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The best of LinuxWorld Expo 2001

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(IDG) -- While the number of Linux devotees remains small in the scope of PC World, their number keeps growing -- as evidenced by the continuing expansion of LinuxWorld Expo, which concluded last week in New York. Linux continues to make inroads at all levels of computing: in the enterprise, in the server space, and in markets nearer and dearer to PC World readers -- in small offices and on personal desktops. More than ever before, you could find something for everyone at LinuxWorld Expo 2001.

Best reasons to stop complaining that Word doesn't run on Linux: NeTraverse's Win4Lin Desktop 2.0 ($90 boxed, $60 for the downloadable edition) and VMWare's VMWare Express ($80) both let you run Windows from inside Linux, so you don't have to leave your favorite Windows apps behind. You'll need an actual copy of Windows to make the magic happen -- these products actually install the OS from Redmond on the Linux filesystem.

Start either program, and your Windows desktop appears in a window (or can go full-screen if you choose). Generally, any Windows application that doesn't require 3D support will work. Both companies are showing bits of Microsoft Office running; VMWare also has its software running Internet Explorer, Windows Media Player, and Palm Desktop (and synched the Desktop with a Palm).

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Most impressive vaporware: Ximian (formerly Helix Code) has software to worry the folks in Redmond. We drooled over Evolution, its nascent groupware solution. On first glance, you'd swear you were looking at a slicker version of Microsoft's Outlook. But this product, already available in beta with a 1.0 release expected by summer, sports more than just good looks, with full e-mail, calendaring, and contact list functionality.

Ximian is also demonstrating Red Carpet. Still in development, this app plays a role analogous to that of Windows Update, but it's already a heck of a lot friendlier and can update more than just core system components. Finally, though it's saddled with a boring name, Ximian Setup Tools could be the friendly, all-in-one graphical system configuration utility that Linux users have long been waiting for. Setup Tools isn't scheduled to make its public debut until the release of Gnome 2.0 late this year.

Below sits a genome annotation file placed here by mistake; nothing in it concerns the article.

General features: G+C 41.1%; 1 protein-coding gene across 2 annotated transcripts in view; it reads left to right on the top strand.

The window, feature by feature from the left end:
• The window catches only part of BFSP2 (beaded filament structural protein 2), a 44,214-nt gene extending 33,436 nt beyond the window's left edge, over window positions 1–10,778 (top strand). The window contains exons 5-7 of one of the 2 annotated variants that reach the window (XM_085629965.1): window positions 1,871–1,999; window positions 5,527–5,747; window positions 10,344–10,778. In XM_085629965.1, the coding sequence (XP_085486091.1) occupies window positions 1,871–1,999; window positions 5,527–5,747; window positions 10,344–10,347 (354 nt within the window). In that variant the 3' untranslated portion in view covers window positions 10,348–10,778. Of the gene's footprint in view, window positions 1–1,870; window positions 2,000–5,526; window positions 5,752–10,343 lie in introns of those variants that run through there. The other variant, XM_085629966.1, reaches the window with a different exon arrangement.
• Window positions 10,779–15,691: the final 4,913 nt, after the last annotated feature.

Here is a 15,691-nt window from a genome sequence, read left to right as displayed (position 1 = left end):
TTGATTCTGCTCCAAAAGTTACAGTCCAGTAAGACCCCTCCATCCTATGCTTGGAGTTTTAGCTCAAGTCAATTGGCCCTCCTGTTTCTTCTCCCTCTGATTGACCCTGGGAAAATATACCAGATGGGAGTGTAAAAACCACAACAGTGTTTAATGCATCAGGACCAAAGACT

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More from the floor

Product that ends your Mac OS X envy: Eazel got attention last year when it brought together members of the original Macintosh user interface team to create a new graphical shell for Linux. That shell, dubbed Nautilus, is described all too often as a file manager. That's like calling a classic Harley Davidson a "bike." Nautilus represents a new way for users to think about their data, and adapts to meet the user's needs in ways we haven't seen before.

Got a document or a folder that's more important than the other things you're working on? Make it bigger, or slap an "Important!" tag on its icon. Have Nautilus track down all files marked "Important!" no matter where they are on the system. Wanna hear an MP3 file? Just hover your pointer over its icon. Wanna see the first few words of a text document, to remind yourself of its contents? It displays in the document's icon. The list of "Why didn't anyone think of that before?" features goes on and on. And best of all, Nautilus is scheduled to be an integral part of the 1.4 release of the Gnome Desktop, debuting this spring.

Products most likely to make geeks say "Ooh! I gotta get me one of those!": EmperorLinux has an entire line of preconfigured notebooks running Linux. Our favorite: the two-pound Kiwi VN. Based on the Sony Vaio C1VN, this pocket-size portable offers a 600-MHz Crusoe processor, 128MB of RAM, a 12GB hard drive, a 9-inch LCD screen, and your choice of Red Hat, Slackware, or Mandrake preloaded, with a Windows Me dual-boot option. Also available were three-, four-, five-, six-, and seven-pound models.